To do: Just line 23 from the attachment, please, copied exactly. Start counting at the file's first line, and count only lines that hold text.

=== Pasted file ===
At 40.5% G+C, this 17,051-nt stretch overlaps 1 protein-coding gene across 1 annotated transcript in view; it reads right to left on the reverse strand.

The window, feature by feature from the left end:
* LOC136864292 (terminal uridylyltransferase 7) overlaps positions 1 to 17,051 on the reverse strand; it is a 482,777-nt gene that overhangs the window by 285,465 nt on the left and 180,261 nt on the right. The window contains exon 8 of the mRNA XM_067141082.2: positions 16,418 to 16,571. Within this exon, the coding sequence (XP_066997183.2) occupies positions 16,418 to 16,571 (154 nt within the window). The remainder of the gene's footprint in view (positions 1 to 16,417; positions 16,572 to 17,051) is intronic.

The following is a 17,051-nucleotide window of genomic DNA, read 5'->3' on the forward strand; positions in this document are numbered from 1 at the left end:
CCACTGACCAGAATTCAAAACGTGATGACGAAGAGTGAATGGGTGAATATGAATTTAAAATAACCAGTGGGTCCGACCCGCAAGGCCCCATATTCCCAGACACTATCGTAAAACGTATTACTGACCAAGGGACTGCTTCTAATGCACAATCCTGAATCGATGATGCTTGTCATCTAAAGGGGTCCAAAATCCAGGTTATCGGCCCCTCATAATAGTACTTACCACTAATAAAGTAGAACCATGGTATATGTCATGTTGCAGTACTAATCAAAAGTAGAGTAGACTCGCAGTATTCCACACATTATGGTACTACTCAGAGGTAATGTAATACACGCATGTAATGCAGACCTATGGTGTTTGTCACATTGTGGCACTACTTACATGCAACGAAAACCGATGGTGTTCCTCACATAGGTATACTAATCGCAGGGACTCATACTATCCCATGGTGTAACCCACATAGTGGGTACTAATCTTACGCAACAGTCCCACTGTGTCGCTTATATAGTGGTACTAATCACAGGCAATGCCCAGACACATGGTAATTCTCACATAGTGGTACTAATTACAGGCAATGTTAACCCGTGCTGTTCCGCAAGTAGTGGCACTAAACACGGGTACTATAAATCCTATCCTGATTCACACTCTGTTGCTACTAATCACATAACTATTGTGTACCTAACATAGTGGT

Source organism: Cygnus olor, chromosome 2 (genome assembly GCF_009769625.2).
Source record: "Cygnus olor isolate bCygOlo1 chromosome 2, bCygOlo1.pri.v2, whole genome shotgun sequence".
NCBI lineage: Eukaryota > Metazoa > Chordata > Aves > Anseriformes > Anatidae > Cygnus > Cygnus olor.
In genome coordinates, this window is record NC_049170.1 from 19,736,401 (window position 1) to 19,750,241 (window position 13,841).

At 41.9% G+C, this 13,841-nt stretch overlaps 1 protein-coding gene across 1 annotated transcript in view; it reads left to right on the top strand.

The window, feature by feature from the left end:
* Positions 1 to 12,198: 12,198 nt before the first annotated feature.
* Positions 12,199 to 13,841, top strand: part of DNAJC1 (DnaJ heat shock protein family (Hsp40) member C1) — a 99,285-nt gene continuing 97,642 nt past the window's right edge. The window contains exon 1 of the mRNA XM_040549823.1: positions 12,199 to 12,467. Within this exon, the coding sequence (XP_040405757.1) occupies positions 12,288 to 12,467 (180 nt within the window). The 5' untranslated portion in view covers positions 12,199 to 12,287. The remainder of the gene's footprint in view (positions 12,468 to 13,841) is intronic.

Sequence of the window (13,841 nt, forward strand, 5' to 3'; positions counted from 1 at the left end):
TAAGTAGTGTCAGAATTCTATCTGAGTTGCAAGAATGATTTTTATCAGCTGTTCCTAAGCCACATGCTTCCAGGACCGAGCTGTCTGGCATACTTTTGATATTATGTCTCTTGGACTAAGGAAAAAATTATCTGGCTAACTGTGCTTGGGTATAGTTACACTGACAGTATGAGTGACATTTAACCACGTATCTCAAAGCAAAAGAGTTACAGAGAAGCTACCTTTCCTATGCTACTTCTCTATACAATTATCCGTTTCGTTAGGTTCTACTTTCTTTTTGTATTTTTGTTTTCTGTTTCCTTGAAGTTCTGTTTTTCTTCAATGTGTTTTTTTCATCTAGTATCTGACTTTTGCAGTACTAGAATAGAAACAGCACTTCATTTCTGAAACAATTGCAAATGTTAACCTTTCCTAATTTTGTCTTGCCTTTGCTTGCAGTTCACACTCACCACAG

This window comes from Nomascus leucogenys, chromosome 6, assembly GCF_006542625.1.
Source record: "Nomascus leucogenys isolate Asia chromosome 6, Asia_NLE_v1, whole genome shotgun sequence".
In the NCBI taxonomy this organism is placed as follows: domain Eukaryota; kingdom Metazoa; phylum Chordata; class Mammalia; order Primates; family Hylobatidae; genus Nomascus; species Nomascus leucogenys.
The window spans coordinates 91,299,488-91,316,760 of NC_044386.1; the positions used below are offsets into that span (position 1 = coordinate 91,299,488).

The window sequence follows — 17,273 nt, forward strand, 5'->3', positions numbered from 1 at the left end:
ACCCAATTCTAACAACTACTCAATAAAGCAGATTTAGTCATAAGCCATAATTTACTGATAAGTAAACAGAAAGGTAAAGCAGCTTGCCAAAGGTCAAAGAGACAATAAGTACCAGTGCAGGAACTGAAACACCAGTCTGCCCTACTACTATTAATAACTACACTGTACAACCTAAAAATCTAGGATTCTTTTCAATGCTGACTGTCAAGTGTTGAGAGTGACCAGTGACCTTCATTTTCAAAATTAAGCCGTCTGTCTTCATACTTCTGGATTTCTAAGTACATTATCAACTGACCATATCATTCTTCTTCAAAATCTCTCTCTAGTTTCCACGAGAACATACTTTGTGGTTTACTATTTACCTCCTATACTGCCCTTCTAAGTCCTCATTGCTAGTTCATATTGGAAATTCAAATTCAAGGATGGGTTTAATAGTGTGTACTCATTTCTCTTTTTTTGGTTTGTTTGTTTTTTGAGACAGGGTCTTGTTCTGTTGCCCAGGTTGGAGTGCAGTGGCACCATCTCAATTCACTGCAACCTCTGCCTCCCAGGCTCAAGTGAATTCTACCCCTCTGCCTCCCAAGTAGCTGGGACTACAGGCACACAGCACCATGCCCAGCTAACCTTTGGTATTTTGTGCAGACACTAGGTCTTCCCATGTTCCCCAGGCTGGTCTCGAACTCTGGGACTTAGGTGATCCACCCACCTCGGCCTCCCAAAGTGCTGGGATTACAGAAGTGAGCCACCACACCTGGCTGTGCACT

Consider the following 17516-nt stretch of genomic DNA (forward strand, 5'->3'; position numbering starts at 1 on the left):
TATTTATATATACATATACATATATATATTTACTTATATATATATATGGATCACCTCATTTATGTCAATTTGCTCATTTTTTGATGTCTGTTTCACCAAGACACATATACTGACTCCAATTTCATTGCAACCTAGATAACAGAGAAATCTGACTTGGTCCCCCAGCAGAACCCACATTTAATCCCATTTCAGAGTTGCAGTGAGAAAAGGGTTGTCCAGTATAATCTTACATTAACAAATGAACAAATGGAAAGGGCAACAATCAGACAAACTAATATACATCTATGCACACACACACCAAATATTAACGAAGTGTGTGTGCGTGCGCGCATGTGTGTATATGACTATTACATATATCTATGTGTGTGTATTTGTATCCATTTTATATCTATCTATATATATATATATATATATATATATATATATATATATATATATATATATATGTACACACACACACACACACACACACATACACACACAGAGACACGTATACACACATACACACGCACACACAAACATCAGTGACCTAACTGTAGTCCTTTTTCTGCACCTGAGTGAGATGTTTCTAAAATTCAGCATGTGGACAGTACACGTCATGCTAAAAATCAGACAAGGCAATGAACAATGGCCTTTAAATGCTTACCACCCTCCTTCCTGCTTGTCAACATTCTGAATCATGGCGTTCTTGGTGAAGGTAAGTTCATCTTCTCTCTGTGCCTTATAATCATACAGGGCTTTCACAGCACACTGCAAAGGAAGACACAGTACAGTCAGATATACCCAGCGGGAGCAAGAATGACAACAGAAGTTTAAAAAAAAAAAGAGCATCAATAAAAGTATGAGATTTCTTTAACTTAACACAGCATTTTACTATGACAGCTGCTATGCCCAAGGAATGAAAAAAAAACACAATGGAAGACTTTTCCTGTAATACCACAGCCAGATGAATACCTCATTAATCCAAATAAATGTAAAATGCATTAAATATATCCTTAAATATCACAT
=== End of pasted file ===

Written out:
TATTTATATATACATATACATATATATATTTACTTATATATATATATGGATCACCTCATTTATGTCAATTTGCTCATTTTTTGATGTCTGTTTCACCAAGACACATATACTGACTCCAATTTCATTGCAACCTAGATAACAGAGAAATCTGACTTGGTCCCCCAGCAGAACCCACATTTAATCCCATTTCAGAGTTGCAGTGAGAAAAGGGTTGTCCAGTATAATCTTACATTAACAAATGAACAAATGGAAAGGGCAACAATCAGACAAACTAATATACATCTATGCACACACACACCAAATATTAACGAAGTGTGTGTGCGTGCGCGCATGTGTGTATATGACTATTACATATATCTATGTGTGTGTATTTGTATCCATTTTATATCTATCTATATATATATATATATATATATATATATATATATATATATATATATATATATGTACACACACACACACACACACACACATACACACACAGAGACACGTATACACACATACACACGCACACACAAACATCAGTGACCTAACTGTAGTCCTTTTTCTGCACCTGAGTGAGATGTTTCTAAAATTCAGCATGTGGACAGTACACGTCATGCTAAAAATCAGACAAGGCAATGAACAATGGCCTTTAAATGCTTACCACCCTCCTTCCTGCTTGTCAACATTCTGAATCATGGCGTTCTTGGTGAAGGTAAGTTCATCTTCTCTCTGTGCCTTATAATCATACAGGGCTTTCACAGCACACTGCAAAGGAAGACACAGTACAGTCAGATATACCCAGCGGGAGCAAGAATGACAACAGAAGTTTAAAAAAAAAAAGAGCATCAATAAAAGTATGAGATTTCTTTAACTTAACACAGCATTTTACTATGACAGCTGCTATGCCCAAGGAATGAAAAAAAAACACAATGGAAGACTTTTCCTGTAATACCACAGCCAGATGAATACCTCATTAATCCAAATAAATGTAAAATGCATTAAATATATCCTTAAATATCACAT